Are New Cars Too Hard to Repair? | WheelHouse

Are New Cars Too Hard to Repair? | WheelHouse


– This episode of Wheelhouse
is made possible by FIXD.
Stay tuned to the end of the episode
for a special offer only
for Wheelhouse fans.
When I was in college I
drove a 1996 Honda Passport.
It wasn’t fast but I loved that car.
There was only one thing
that bugged me about it.
No matter what I fixed or replaced,
that dang check engine light
would always find its way to turn back on.
Lucky for me, that Honda
was easy to work on
but as cars get more complicated,
it won’t be that way forever.
It seems the American
tradition of repairing your car
on your driveway on a Sunday afternoon
is becoming less of a custom
and more of a distant memory.
Increasingly complicated systems
and reliance on computers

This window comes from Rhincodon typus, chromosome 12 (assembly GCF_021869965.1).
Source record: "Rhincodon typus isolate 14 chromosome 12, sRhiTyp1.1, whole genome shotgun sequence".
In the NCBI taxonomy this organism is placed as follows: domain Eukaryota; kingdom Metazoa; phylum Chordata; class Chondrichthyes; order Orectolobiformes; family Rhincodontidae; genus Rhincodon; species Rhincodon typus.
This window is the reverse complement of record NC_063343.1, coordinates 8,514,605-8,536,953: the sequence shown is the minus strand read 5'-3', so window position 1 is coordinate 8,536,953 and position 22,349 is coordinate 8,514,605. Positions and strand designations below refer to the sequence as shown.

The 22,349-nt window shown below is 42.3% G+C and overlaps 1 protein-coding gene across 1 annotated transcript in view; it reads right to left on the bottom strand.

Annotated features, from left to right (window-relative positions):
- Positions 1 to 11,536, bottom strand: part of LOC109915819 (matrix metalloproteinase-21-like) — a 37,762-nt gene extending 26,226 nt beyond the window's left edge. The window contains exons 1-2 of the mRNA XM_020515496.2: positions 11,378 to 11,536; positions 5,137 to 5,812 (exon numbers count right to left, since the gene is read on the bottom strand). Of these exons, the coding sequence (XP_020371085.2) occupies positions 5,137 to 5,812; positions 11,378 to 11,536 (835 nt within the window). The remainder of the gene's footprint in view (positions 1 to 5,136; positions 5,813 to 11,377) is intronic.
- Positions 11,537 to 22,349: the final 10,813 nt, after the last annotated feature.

has made even regular
maintenance, like brake jobs,
out of reach for a lot
of owners of new cars.
So, how did it get this way?
And will you even bother to
work on your car in the future?
Let’s dig in.
As long as there have been
things that need fixing,
there have been mechanics.
Even before the car, there
were skilled repairmen
working on horse drawn carriages,
steam engines, bicycles,
anything that could be broken.
With the introduction of the
automobile in the late 1800s,
drivers started bringing
their busted rides
to these same guys who
had more than enough skill
to work on these primitive cars.
Machinists and blacksmiths decided
to devote their entire businesses
to automotive repair and maintenance.
Most dealerships opened
up their own shops,
and gas stations did, as well.
If you were in a car-friendly city
there was a good chance
there’d be someone there
to work on your car.
By the end of the 1920s,
there was an estimated 60,000
service shops in the US
but what if you didn’t live near a shop?
Well, you had to do it yourself.
When the Model T debuted in 1908,
it was many Americans’ first
experience with car repair
because tires blew out on a regular basis,
it was mandatory for drivers
to know how to change them.
Many owners learned how
to repair other problems
from manuals or experience on a farm.